Delaying retirement has been one of the most consistent pieces of financial advice for older Americans reeling from the recession. The major financial benefits of deferring retirement are the ability to continue earning money, adding to your retirement assets, deferring drawing down those assets, and delaying the date you begin to receive Social Security benefits.
Situations differ, of course, but here's a rough look at the impact of deferring retirement for five years, from age 65 to 70. Use this finding to see how your own situation would be affected if you were to delay your own retirement.
The assumptions of such an exercise are crucial. My hypothetical 65-year-old earns $50,000 a year, which is also the figure we'll use to calculate the person's Social Security payments. The person also contributes $3,000 a year to a 401(k) and the employer matches half of that, or $1,500. The person has a nest egg of $250,000 when he or she turns 65. I am making no assumptions about how a five-year retirement delay affects housing or healthcare expenses.
Lastly, there is no inflation component built into these assumptions. I don't think this will throw off the numbers too much. Social Security, of course, already has an annual cost of living adjustment, or COLA, although there's a good chance the formula will be made less attractive in the near future. It's one of the most popular suggestions for trimming the program's long-term financial stress. Also, the investment returns used here are already adjusted for inflation.
Anthony Webb, a research economist at the Center for Retirement Security at Boston College, provided the key numbers used in this exercise. The Center has loads of solid retirement research and advice that can help people who are concerned about their retirement security.
Someone who is 65 today will collect 100 percent of her full retirement benefits when she turns 66 and reaches full retirement age. I wish Social Security would update this misleading phrase because your annual benefits actually increase—by a lot—for every year you delay benefits until your 70th birthday.
You get 100 percent of your average indexed monthly earnings (AIME) if you begin receiving benefits at full retirement, but only 93 percent of this amount if you begin taking Social Security at age 65. However, if you delay Social Security until your 70th birthday, you will collect 132 percent of your AIME. That's nearly 42 percent more every month for the rest of your life. That's an enormous gain—8 percent a year plus inflation adjustments.
In fact, it may make sense for some people to spend some of their savings if it helps them delay claiming Social Security. With interest rates so low today, who wouldn't want a guaranteed annuity whose lifetime monthly payout rises by 8 percent a year for the next five years? I've heard the arguments about the costs of those "lost" years of benefits. And for those in poor health or with family histories of shortened lives, delaying benefits may not make sense. But for others, particularly those in good physical and mental shape, the odds of living into your 90s makes a persuasive argument for collecting 40 percent more in benefits for 20 to 30 years.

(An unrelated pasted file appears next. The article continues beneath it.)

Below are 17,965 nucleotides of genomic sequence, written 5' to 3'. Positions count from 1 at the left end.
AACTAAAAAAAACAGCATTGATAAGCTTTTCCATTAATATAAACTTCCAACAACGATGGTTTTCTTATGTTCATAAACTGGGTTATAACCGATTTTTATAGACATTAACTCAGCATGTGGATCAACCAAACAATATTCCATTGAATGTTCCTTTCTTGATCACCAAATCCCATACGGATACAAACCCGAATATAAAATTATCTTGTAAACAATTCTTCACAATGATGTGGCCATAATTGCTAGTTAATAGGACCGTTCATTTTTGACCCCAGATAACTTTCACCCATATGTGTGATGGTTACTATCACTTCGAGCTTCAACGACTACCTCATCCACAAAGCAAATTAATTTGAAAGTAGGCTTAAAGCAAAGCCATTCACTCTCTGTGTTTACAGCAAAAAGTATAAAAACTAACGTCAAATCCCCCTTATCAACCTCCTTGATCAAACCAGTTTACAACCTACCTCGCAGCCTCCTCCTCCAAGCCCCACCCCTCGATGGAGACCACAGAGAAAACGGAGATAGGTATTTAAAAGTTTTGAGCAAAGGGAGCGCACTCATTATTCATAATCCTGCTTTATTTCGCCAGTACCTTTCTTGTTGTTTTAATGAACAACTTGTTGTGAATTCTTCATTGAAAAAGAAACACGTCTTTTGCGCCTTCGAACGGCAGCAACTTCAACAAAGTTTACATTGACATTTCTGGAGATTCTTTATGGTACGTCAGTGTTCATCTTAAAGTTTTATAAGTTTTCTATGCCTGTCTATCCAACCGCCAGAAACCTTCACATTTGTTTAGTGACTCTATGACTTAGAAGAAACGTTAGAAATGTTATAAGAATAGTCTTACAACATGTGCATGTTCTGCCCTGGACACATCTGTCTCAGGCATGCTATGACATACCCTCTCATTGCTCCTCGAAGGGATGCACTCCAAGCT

Webb has done the math to show what this delay means. We're assuming that your $50,000 salary is used to set your AIME. (That's a drawback of using simple assumptions.) You will get a monthly Social Security payment of $1,659 if you begin benefits when you turn 65. If you wait until age 70, your monthly payment will be $2,346. That's $687 more each month and $8,244 more every year, for the rest of your life.
There's also a chance that your annual salary in the next five years will be higher than in some of your earlier earnings years. This would raise your earnings base and entitle you to still higher Social Security payments when you finally begin receiving them. To find out your own Social Security benefits, you can use the agency's online Retirement Estimator.
The second big benefit is that instead of spending down some of your $250,000 nest egg, it will increase by $4,500 a year plus the annual earnings of your investments. Webb says a reasonable assumption for real (as in inflation-adjusted) investment gains would be 4.6 percent a year. If you apply that to your savings and factor in the added 401(k) contributions, your nest egg at age 70 would have grown by nearly 30 percent, to $320,000 from $250,000.
Not only is this more money, but it has to last five fewer years because of your decision to keep working. How much to pull down from these funds each year is a key question. How long do you think you might live? Do you want to plan to spend down your assets to zero or leave something for heirs? If you turned your nest egg into a lifetime annuity for you and your spouse, Webb says, the monthly income it would produce would rise from $910 on $250,000 today to $1,339 a month on $320,000. That's $429 more a month, or $5,148 a year.
Together with your higher Social Security, your annual income in retirement will have increased by $13,392 every year for the rest of your life. If you want to factor in a five-year shortening of retirement and spend more of your nest egg each year, your annual income would be even more. Taxes will certainly take a hefty chunk of these higher earnings. But the gains might make the difference between 25 more years that are stressful and 20 years that are enjoyable.